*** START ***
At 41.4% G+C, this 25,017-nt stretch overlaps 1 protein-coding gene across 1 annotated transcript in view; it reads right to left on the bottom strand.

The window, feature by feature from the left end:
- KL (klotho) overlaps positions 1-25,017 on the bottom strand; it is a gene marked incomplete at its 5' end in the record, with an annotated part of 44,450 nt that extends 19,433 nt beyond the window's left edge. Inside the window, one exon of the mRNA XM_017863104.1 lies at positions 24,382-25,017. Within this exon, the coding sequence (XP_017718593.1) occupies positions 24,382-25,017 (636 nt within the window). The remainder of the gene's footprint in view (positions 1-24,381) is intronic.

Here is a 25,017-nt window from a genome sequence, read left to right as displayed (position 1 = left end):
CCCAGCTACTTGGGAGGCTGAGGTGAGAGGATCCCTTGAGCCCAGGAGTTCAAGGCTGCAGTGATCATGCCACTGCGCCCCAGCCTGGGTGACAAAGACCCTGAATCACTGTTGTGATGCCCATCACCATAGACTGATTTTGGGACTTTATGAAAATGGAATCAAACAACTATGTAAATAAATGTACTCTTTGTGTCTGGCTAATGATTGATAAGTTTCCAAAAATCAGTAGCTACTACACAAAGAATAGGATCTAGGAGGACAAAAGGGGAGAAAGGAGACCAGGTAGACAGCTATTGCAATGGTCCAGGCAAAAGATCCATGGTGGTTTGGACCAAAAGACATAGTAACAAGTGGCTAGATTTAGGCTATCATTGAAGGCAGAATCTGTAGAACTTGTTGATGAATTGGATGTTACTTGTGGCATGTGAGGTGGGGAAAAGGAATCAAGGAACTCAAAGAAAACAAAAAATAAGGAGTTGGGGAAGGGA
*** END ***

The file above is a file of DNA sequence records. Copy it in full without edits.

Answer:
At 41.4% G+C, this 25,017-nt stretch overlaps 1 protein-coding gene across 1 annotated transcript in view; it reads right to left on the bottom strand.

The window, feature by feature from the left end:
- KL (klotho) overlaps positions 1-25,017 on the bottom strand; it is a gene marked incomplete at its 5' end in the record, with an annotated part of 44,450 nt that extends 19,433 nt beyond the window's left edge. Inside the window, one exon of the mRNA XM_017863104.1 lies at positions 24,382-25,017. Within this exon, the coding sequence (XP_017718593.1) occupies positions 24,382-25,017 (636 nt within the window). The remainder of the gene's footprint in view (positions 1-24,381) is intronic.

Here is a 25,017-nt window from a genome sequence, read left to right as displayed (position 1 = left end):
CCCAGCTACTTGGGAGGCTGAGGTGAGAGGATCCCTTGAGCCCAGGAGTTCAAGGCTGCAGTGATCATGCCACTGCGCCCCAGCCTGGGTGACAAAGACCCTGAATCACTGTTGTGATGCCCATCACCATAGACTGATTTTGGGACTTTATGAAAATGGAATCAAACAACTATGTAAATAAATGTACTCTTTGTGTCTGGCTAATGATTGATAAGTTTCCAAAAATCAGTAGCTACTACACAAAGAATAGGATCTAGGAGGACAAAAGGGGAGAAAGGAGACCAGGTAGACAGCTATTGCAATGGTCCAGGCAAAAGATCCATGGTGGTTTGGACCAAAAGACATAGTAACAAGTGGCTAGATTTAGGCTATCATTGAAGGCAGAATCTGTAGAACTTGTTGATGAATTGGATGTTACTTGTGGCATGTGAGGTGGGGAAAAGGAATCAAGGAACTCAAAGAAAACAAAAAATAAGGAGTTGGGGAAGGGA